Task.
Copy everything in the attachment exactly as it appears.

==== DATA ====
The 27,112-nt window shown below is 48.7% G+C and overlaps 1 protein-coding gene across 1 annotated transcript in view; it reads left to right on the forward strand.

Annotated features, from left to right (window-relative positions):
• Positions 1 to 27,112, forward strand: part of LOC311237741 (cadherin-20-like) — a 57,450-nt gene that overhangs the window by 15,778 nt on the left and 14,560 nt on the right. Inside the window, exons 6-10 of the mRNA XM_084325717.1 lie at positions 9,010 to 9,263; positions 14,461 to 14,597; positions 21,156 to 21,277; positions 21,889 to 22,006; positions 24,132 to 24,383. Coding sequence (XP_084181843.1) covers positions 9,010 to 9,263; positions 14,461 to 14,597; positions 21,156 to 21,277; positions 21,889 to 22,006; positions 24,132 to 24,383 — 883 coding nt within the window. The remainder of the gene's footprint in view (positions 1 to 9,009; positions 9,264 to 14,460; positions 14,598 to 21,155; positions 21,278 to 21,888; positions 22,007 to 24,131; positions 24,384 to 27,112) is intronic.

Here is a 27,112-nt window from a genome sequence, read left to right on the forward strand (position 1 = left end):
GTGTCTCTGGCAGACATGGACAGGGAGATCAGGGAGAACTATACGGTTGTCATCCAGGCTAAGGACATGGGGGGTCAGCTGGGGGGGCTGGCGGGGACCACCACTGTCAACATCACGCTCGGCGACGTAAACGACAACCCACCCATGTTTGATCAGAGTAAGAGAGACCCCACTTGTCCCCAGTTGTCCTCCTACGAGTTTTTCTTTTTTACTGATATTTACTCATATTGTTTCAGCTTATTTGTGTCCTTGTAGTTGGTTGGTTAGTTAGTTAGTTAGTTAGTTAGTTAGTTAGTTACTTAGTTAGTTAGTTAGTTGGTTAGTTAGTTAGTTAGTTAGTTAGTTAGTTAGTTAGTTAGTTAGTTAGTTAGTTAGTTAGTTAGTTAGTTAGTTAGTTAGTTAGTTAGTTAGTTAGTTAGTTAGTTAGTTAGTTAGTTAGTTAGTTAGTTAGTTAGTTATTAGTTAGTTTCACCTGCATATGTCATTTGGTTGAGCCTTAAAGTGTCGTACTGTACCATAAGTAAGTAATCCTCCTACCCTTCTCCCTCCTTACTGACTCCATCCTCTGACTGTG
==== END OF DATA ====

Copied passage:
The 27,112-nt window shown below is 48.7% G+C and overlaps 1 protein-coding gene across 1 annotated transcript in view; it reads left to right on the forward strand.

Annotated features, from left to right (window-relative positions):
• Positions 1 to 27,112, forward strand: part of LOC311237741 (cadherin-20-like) — a 57,450-nt gene that overhangs the window by 15,778 nt on the left and 14,560 nt on the right. Inside the window, exons 6-10 of the mRNA XM_084325717.1 lie at positions 9,010 to 9,263; positions 14,461 to 14,597; positions 21,156 to 21,277; positions 21,889 to 22,006; positions 24,132 to 24,383. Coding sequence (XP_084181843.1) covers positions 9,010 to 9,263; positions 14,461 to 14,597; positions 21,156 to 21,277; positions 21,889 to 22,006; positions 24,132 to 24,383 — 883 coding nt within the window. The remainder of the gene's footprint in view (positions 1 to 9,009; positions 9,264 to 14,460; positions 14,598 to 21,155; positions 21,278 to 21,888; positions 22,007 to 24,131; positions 24,384 to 27,112) is intronic.

Here is a 27,112-nt window from a genome sequence, read left to right on the forward strand (position 1 = left end):
GTGTCTCTGGCAGACATGGACAGGGAGATCAGGGAGAACTATACGGTTGTCATCCAGGCTAAGGACATGGGGGGTCAGCTGGGGGGGCTGGCGGGGACCACCACTGTCAACATCACGCTCGGCGACGTAAACGACAACCCACCCATGTTTGATCAGAGTAAGAGAGACCCCACTTGTCCCCAGTTGTCCTCCTACGAGTTTTTCTTTTTTACTGATATTTACTCATATTGTTTCAGCTTATTTGTGTCCTTGTAGTTGGTTGGTTAGTTAGTTAGTTAGTTAGTTAGTTAGTTAGTTACTTAGTTAGTTAGTTAGTTGGTTAGTTAGTTAGTTAGTTAGTTAGTTAGTTAGTTAGTTAGTTAGTTAGTTAGTTAGTTAGTTAGTTAGTTAGTTAGTTAGTTAGTTAGTTAGTTAGTTAGTTAGTTAGTTAGTTAGTTAGTTAGTTAGTTAGTTAGTTATTAGTTAGTTTCACCTGCATATGTCATTTGGTTGAGCCTTAAAGTGTCGTACTGTACCATAAGTAAGTAATCCTCCTACCCTTCTCCCTCCTTACTGACTCCATCCTCTGACTGTG